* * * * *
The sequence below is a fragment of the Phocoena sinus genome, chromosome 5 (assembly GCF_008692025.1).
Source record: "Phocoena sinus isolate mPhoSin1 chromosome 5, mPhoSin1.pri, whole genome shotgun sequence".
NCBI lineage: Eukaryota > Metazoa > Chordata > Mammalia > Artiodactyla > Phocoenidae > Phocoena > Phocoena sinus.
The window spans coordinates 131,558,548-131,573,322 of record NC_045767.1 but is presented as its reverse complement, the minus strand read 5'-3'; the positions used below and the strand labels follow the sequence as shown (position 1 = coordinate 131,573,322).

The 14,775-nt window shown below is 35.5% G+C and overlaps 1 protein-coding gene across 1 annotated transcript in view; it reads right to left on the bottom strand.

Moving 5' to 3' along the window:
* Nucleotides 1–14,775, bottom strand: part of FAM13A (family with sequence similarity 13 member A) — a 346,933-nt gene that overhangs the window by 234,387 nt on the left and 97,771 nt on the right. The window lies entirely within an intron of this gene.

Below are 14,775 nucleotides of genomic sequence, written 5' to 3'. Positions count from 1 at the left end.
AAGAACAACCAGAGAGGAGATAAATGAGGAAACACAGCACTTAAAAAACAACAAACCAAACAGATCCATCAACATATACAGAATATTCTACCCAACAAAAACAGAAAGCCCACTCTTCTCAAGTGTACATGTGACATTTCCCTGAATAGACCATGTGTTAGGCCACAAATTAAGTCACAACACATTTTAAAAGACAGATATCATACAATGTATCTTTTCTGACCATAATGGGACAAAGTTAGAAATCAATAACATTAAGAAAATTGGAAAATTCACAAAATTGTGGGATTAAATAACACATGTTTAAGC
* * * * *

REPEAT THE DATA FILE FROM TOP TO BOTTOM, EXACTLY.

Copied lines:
The sequence below is a fragment of the Phocoena sinus genome, chromosome 5 (assembly GCF_008692025.1).
Source record: "Phocoena sinus isolate mPhoSin1 chromosome 5, mPhoSin1.pri, whole genome shotgun sequence".
NCBI lineage: Eukaryota > Metazoa > Chordata > Mammalia > Artiodactyla > Phocoenidae > Phocoena > Phocoena sinus.
The window spans coordinates 131,558,548-131,573,322 of record NC_045767.1 but is presented as its reverse complement, the minus strand read 5'-3'; the positions used below and the strand labels follow the sequence as shown (position 1 = coordinate 131,573,322).

The 14,775-nt window shown below is 35.5% G+C and overlaps 1 protein-coding gene across 1 annotated transcript in view; it reads right to left on the bottom strand.

Moving 5' to 3' along the window:
* Nucleotides 1–14,775, bottom strand: part of FAM13A (family with sequence similarity 13 member A) — a 346,933-nt gene that overhangs the window by 234,387 nt on the left and 97,771 nt on the right. The window lies entirely within an intron of this gene.

Below are 14,775 nucleotides of genomic sequence, written 5' to 3'. Positions count from 1 at the left end.
AAGAACAACCAGAGAGGAGATAAATGAGGAAACACAGCACTTAAAAAACAACAAACCAAACAGATCCATCAACATATACAGAATATTCTACCCAACAAAAACAGAAAGCCCACTCTTCTCAAGTGTACATGTGACATTTCCCTGAATAGACCATGTGTTAGGCCACAAATTAAGTCACAACACATTTTAAAAGACAGATATCATACAATGTATCTTTTCTGACCATAATGGGACAAAGTTAGAAATCAATAACATTAAGAAAATTGGAAAATTCACAAAATTGTGGGATTAAATAACACATGTTTAAGC